Was there a time you almost gave up?
No, there was nothing like that. I was already prepared for the worst. I have always known that life is not a bed of roses; it is full of ups and downs.
What form of support did you get from your family?
I got every form of support you can think of. I wasn’t even blamed for the whole thing because they know my kind of person. They knew it was a mistake, and were so concerned and supportive throughout the period.
You said you were depressed. Were there times your family and friends were worried that you might be contemplating suicide?
(Laughs) There was no such time. If I hadn’t shared the problem and no one told you, you wouldn’t have noticed I was passing through such hard times. I had to man up.
How did you manage to snap out of the challenges?
I didn’t snap out until I saw my graduating status. It was only after then that I ceased being worried about the whole thing. But throughout the challenge, I got engaged in teaching and some other activities and I had many cheerful people around me.
What did these challenges teach you about life?
Basically, these experiences taught me to be more careful and patient, and that is why we should always hope for the best, we should also be prepared for the unknown.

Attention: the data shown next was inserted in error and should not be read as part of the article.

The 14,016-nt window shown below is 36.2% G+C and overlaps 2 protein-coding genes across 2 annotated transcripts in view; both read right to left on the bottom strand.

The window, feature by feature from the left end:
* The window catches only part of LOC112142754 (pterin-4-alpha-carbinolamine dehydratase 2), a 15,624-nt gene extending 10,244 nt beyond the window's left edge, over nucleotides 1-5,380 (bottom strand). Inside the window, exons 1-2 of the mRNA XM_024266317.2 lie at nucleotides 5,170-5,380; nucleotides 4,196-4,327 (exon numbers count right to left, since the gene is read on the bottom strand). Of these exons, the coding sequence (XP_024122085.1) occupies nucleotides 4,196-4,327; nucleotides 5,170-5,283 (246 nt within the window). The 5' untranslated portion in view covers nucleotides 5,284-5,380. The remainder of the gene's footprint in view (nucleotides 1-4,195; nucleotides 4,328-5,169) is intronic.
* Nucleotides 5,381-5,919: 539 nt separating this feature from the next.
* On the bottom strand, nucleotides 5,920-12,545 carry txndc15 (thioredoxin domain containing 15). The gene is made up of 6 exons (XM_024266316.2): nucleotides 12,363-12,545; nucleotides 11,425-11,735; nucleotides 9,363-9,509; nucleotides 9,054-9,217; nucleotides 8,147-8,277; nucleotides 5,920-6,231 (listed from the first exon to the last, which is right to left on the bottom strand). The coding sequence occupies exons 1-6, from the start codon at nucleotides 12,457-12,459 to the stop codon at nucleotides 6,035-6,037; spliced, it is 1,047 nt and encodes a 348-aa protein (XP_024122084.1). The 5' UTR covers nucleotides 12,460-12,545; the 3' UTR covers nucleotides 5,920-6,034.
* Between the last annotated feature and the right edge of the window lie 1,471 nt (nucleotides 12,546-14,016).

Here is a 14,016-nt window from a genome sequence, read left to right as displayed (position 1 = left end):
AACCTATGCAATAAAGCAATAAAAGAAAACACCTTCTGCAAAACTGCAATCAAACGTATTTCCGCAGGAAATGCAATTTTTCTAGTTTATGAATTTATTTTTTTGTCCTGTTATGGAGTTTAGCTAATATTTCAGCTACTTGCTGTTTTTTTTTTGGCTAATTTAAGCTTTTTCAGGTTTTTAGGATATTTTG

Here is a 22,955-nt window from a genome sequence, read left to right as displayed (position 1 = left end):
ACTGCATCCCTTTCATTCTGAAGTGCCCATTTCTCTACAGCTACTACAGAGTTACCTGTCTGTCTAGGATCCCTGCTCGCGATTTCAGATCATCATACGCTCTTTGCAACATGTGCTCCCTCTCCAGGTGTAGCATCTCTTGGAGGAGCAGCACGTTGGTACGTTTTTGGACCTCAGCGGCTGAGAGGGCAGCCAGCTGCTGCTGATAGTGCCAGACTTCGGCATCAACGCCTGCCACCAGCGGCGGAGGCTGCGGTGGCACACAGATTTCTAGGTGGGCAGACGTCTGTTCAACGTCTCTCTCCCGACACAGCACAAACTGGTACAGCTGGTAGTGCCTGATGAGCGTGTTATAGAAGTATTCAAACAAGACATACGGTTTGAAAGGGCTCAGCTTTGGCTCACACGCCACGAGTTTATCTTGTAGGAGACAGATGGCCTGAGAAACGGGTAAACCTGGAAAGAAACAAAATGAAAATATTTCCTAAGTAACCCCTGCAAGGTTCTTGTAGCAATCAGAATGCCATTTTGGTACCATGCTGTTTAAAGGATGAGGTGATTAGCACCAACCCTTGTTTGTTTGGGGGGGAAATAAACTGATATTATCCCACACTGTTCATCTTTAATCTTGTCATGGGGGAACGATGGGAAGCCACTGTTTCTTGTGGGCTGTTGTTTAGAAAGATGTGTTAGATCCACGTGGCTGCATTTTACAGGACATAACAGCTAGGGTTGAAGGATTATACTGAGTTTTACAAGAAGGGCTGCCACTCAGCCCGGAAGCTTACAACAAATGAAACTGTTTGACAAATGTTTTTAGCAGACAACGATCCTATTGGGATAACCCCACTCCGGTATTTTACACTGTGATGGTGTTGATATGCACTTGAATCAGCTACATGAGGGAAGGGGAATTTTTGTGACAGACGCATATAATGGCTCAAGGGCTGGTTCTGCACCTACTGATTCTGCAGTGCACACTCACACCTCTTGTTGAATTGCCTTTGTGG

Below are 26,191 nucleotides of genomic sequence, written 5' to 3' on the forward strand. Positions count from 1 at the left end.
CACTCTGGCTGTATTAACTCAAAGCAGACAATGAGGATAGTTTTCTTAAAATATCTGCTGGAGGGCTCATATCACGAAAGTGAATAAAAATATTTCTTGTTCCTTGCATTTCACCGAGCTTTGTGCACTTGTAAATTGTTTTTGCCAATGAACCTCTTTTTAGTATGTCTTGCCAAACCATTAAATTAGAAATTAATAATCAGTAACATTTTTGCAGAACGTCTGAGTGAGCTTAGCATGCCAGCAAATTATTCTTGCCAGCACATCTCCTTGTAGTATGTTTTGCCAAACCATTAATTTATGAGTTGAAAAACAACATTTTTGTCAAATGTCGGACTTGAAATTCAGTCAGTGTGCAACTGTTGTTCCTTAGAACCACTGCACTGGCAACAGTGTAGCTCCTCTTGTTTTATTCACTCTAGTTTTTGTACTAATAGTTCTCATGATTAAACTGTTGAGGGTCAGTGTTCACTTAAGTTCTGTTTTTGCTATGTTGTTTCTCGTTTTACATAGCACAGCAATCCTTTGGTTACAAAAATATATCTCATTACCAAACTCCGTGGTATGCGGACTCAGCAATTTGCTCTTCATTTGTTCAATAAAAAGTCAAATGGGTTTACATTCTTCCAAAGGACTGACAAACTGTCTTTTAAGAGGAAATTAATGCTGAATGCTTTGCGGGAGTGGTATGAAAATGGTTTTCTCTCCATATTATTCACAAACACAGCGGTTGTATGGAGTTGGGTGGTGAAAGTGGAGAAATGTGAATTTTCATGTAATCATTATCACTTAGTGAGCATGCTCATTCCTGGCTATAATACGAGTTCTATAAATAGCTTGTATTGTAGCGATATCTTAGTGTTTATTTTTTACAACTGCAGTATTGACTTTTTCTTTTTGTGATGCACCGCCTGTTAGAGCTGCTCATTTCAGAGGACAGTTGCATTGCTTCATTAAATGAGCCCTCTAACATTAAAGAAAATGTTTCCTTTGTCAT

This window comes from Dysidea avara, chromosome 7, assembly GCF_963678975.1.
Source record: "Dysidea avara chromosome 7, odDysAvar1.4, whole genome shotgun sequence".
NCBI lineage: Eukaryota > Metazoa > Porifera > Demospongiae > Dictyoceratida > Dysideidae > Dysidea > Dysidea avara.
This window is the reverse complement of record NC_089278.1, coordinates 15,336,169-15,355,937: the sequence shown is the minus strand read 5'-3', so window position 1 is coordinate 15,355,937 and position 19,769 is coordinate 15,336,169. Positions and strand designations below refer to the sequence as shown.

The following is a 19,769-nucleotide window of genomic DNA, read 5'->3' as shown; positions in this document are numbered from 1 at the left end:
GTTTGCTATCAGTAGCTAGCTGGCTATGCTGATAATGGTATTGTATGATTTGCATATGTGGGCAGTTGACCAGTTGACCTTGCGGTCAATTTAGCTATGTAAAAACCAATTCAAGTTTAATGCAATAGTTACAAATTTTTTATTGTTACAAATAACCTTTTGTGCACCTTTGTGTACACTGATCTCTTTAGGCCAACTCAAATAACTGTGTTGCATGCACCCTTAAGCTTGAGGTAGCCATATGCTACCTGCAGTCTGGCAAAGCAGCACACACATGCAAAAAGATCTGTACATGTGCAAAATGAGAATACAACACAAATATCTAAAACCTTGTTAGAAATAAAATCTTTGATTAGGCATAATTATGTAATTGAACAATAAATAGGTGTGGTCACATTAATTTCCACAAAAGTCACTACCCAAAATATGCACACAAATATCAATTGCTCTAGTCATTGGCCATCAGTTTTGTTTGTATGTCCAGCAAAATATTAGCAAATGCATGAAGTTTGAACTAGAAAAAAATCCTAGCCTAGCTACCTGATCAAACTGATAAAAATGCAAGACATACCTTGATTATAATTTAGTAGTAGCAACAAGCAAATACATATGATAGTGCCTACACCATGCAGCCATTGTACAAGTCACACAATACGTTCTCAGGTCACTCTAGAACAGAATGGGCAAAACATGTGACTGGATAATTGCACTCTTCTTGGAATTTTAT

Securing admission into a highly-rated university to study one of the most sought-after engineering courses in Nigeria is a tough challenge for many Nigerians. What’s your story here?
I passed all my entry exams well, especially the post-Unified Tertiary Matriculation Examination, and as it is obtainable with a large percentage of aspirants, I was not so certain I would be admitted. But then, it was easy at the end of the day.
At what point did you decide you would study Civil Engineering?
Aside all those childhood ambitions, I have always wanted to be a civil engineer. I chose it myself and that was with all certainty. It aligned perfectly with my vision.
What did you set out to achieve in your first year as an undergraduate?
Nothing much; at that time, I just wouldn’t accept failure. And God so good, I surpassed my expectations.
Was making a first class one of such targets?